What just happened? China is once again tightening its grip on the country’s internet. This time, the restrictions relate to under-18s and how they interact and access livestreaming services, including banning youths from being able to tip streamers and locking out kids’ accounts from 10pm onwards.
SCMP reports that China on Saturday told livestreaming platforms to step up governance on how under-18s use their services. The news comes just weeks after reports revealed the country was preparing to slam its $30 billion livestreaming industry with new regulations. Last month, it launched a new campaign to clean up the “chaos” within the sector.
The policy changes, issued by four regulators including the National Radio and Television Administration and the Cyberspace Administration of China (CAC), prohibit livestreaming platforms from offering tipping services to minors. This includes cash top-ups, gift purchases, and online payments. The rule is to be enforced by strictly adhering to the real-name registration requirement.
“If platforms are found to violate the above requirements, measures including suspension of the tipping feature and shutting down of the live-streaming business could be put in place,” the regulators wrote in a statement.
Additionally, platforms are being asked to create dedicated youth content censorship teams, and they must shut down parental-controlled ‘youth mode’ user activities after 10pm to “ensure they [under-18s] have enough time to rest.”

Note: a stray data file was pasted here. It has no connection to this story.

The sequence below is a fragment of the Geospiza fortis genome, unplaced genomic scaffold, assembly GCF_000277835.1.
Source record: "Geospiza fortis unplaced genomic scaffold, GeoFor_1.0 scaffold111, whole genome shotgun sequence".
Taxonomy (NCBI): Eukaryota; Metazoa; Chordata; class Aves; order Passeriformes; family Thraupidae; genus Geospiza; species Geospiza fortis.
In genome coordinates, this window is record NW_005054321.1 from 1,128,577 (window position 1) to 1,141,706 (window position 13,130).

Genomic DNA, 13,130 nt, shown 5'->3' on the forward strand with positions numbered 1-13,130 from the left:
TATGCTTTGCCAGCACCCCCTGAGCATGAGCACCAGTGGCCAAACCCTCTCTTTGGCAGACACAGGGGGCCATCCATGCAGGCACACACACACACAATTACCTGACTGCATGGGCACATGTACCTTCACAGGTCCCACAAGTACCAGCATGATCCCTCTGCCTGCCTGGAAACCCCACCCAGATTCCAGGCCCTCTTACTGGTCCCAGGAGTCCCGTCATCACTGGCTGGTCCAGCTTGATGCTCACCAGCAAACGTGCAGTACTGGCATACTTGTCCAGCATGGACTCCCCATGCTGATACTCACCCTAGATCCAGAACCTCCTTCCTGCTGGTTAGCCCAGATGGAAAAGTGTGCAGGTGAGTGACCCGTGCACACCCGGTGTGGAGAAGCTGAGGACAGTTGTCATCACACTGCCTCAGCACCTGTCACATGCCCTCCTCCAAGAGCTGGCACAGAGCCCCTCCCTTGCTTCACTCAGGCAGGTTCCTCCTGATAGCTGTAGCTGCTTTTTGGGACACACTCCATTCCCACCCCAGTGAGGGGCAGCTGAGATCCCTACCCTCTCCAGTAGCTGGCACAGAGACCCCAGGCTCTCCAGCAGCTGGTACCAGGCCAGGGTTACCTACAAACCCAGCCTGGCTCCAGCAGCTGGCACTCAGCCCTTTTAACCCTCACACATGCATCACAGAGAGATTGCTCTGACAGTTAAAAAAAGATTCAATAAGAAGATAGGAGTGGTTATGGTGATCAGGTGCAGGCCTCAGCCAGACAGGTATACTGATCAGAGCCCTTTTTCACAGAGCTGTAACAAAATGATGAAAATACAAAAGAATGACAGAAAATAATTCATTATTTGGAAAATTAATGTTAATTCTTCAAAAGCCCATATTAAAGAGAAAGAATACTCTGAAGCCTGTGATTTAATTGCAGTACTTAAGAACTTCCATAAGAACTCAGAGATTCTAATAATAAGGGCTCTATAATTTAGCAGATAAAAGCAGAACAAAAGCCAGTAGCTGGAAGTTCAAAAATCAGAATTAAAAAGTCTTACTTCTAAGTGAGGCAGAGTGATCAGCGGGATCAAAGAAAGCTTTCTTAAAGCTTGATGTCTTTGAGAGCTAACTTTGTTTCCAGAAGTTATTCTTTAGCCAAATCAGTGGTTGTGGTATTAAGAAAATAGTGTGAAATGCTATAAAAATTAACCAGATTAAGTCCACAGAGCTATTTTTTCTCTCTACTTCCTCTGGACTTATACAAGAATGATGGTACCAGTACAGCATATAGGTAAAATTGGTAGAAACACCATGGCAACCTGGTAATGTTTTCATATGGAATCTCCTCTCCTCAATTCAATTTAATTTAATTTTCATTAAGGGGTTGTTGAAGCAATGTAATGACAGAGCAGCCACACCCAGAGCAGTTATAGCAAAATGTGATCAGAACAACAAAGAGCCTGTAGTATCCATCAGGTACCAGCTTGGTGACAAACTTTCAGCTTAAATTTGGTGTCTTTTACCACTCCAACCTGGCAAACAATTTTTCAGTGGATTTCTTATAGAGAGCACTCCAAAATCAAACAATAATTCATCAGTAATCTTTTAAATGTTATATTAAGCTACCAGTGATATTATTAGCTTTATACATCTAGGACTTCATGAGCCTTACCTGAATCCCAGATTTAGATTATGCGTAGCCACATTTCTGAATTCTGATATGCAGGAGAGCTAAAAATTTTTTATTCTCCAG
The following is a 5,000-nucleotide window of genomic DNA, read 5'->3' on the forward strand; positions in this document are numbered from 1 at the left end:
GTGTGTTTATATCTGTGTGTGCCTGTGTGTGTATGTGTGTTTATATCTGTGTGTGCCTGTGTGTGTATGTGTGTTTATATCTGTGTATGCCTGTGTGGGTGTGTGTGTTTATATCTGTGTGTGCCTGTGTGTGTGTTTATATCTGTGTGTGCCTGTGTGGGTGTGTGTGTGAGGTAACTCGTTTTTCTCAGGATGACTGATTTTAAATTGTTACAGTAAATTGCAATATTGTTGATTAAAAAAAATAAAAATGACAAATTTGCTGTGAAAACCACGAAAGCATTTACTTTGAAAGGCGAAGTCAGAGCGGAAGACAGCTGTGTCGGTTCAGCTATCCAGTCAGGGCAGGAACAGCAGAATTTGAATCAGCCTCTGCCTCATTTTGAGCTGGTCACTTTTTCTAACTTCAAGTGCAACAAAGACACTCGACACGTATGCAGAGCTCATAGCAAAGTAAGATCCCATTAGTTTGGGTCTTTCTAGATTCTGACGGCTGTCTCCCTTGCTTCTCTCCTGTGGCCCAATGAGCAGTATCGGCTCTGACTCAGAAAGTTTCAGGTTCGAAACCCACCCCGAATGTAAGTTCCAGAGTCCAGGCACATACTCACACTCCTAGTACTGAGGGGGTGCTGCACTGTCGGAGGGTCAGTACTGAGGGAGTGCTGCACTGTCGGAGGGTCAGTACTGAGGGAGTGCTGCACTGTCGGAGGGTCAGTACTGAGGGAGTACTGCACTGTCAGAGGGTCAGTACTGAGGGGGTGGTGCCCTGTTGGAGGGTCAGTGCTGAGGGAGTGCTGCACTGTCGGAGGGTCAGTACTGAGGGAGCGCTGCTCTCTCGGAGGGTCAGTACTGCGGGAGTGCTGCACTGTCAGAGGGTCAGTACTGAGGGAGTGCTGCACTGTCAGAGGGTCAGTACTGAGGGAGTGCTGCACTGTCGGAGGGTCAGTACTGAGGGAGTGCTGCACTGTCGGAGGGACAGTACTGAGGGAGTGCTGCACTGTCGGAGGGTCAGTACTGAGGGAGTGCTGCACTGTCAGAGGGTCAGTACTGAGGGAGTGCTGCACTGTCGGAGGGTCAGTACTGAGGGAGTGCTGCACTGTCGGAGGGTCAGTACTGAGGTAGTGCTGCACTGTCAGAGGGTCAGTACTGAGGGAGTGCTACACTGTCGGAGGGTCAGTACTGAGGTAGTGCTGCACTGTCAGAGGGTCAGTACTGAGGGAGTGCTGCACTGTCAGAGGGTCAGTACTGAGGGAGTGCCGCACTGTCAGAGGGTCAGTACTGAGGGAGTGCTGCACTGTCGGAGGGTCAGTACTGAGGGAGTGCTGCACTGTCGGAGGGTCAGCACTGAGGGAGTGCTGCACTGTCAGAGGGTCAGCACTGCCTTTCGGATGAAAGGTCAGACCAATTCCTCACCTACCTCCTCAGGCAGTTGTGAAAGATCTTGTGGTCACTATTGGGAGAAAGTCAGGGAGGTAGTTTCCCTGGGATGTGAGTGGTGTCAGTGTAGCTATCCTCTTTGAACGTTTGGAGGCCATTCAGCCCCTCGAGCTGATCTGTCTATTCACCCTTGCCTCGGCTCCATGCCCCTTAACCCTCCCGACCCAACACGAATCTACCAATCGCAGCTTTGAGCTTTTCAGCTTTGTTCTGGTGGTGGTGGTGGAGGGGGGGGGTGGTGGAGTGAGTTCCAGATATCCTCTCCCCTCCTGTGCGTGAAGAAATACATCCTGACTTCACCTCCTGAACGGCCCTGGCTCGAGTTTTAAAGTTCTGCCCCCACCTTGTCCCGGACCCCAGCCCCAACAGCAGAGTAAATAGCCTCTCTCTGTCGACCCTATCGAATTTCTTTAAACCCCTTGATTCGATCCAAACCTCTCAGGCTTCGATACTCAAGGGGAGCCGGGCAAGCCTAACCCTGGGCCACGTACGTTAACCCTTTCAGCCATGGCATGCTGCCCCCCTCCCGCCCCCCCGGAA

Elsewhere, users aged between 16 and 18 must now obtain permission from their parents or guardians before live-streaming—those under 16 are banned from streaming.
Regulators say the tightened rules are to improve the “physical and mental health” of China’s youth.
While Twitch and YouTube are two of the many Western sites blocked in China, Douyin—the country’s version of TikTok—is very popular, as are Taobao Live, Bilibili, and Tencent’s Huya & Douyu. Around 70% of China’s internet users tune in to livestreaming services, bringing in an audience of more than 700 million last year.
Last week brought news that Sina Weibo, China’s equivalent of Twitter, would be publishing users’ IP addresses and location data in an effort to combat unwanted behavior on the platform.